Filming in



Biaban Compound,
5, Ankawa,
Erbil 44001


Iran, formerly known as Persia, is situated at the crossroads of Central Asia, South Asia, and the Arab states of the Middle East. This strategic position—and its access to the Persian Gulf in the south—have made Iran an important country throughout its history.

Iran has a variable climate. In the northwest, winters are cold with heavy snowfall and subfreezing temperatures. Spring and fall are relatively mild, while summers are dry and hot. In the south, winters are mild and the summers are very hot

Persian, known to its native Iranian speakers as Farsi, is the official language of modern-day Iran. Many Iranians are also schooled in second languages like English and French. Younger Iranians are particularly likely to speak English, and older generations are likely to have some French abilities, as it was the second official language of Iran until the 1950s.

The Iranian Rial is the official legal currency of the Islamic Republic of Iran. The US dollar and the euro are the best currencies to bring to Iran. They are widely accepted and exchanged. Iran is not an expensive country to travel to and film in.

The Cinema of Iran (Persian: سینمای ایران), also known as the Cinema of Persia, refers to the cinema and film industries in Iran which produce a variety of commercial films annually. Iranian art films have garnered international fame and now enjoy a global following.

Visas & Work Permits

A Press Visa is required to film in Iran. Local Iranian producer / fixer will require you provide them with a synopsis, passport details of travelling crew members, and other project information. In terms of timing, it depends on the project specifics and nationalities travelling. Permitting times for US and UK citizens may take up to 3-4 months. Other citizens such as Germany or France usually only take 2-4 weeks. Projects of a politically sensitive nature may be rejected altogether.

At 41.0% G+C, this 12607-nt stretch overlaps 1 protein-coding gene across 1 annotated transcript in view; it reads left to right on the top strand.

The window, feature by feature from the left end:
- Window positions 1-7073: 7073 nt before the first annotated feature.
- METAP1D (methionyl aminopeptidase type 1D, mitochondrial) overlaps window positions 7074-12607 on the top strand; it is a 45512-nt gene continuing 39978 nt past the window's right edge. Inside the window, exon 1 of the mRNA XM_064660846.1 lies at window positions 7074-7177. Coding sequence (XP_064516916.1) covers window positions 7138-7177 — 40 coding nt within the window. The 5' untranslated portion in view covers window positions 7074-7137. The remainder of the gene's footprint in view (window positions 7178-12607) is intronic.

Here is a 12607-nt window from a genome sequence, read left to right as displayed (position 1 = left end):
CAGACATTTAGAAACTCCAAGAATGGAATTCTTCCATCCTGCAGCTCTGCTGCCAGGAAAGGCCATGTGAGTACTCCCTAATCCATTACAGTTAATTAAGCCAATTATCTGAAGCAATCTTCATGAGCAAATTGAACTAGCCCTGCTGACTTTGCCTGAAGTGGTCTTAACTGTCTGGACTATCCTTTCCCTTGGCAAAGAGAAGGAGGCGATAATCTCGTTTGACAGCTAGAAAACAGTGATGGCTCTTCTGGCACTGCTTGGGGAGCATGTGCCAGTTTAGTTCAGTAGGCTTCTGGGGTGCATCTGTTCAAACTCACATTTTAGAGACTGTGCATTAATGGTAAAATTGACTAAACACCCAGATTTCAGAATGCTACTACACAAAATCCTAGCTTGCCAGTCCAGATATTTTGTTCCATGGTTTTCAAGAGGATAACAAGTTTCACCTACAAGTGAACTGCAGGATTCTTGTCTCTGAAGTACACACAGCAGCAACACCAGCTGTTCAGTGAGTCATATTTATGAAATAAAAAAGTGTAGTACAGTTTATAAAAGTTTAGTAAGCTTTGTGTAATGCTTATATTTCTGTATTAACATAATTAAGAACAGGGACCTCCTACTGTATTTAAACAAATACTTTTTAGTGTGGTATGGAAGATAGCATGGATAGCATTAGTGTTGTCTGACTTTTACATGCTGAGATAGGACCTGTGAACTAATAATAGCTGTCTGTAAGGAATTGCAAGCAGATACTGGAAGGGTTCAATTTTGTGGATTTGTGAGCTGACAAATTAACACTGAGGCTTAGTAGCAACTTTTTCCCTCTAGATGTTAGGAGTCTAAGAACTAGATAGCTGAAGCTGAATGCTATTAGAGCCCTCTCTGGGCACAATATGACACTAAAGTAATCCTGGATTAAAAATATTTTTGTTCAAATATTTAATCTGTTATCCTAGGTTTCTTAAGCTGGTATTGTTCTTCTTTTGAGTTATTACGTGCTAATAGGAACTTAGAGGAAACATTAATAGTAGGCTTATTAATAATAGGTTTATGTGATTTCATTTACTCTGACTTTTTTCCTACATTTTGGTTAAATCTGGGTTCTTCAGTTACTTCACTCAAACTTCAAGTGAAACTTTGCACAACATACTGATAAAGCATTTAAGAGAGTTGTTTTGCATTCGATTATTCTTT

Film permits

Iran is a closed country so a patient approach and selecting a well-connected film fixer is essential. There is no clear permitting process in place. Much of it depends on personal relationships and often permission is best applied for in person. Depending on the shoot specifics permission may be required from several government authorities. Once the Culture Ministry and Ministry of Foreign Affairs have approved your Filming Permit, the local fixer / producer will present this to the police and municipality officials as well as any other relevant authorities. The Film Permit covers you for filming across the country. 

Film locations of note include ancient cities, palaces, mosques, temples, museums, mausoleums, citadels, bazaars, snow-capped mountains, deserts, and coast. The Trans-Iranian Railway runs between the Persian Gulf and Caspian Sea.

Agricultural crops of note include wheat, rice, barley, corn, cotton, saffron, pistachios, and date fields. Industrial film locations include oil and gas facilities. Energy locations include nuclear power plants, gas-fired power plants, and hydroelectric dams.

Film equipment import permits

For smaller projects it’s relatively easy to fly in your gear with you. Iran is accepting carnets however US restrictions do not allow a US-issued carnet for Iran. Iranian producers / fixers will provide you with a letter from the Culture Ministry which will include your imported gear list. This letter is to be presented at the port of entry to ensure ease of customs clearance.

Local crew and film gear

Local film crew and film equipment is available. Local film fixers can assist you by share rates card and  film crew CV’s. It is however advised that all HOD’s be brought in from your country of origin.

Drone law in Iran

Drones are banned in Iran, according to Iran’s national aviation authority, the Civil Aviation Organization of Iran (CAOI).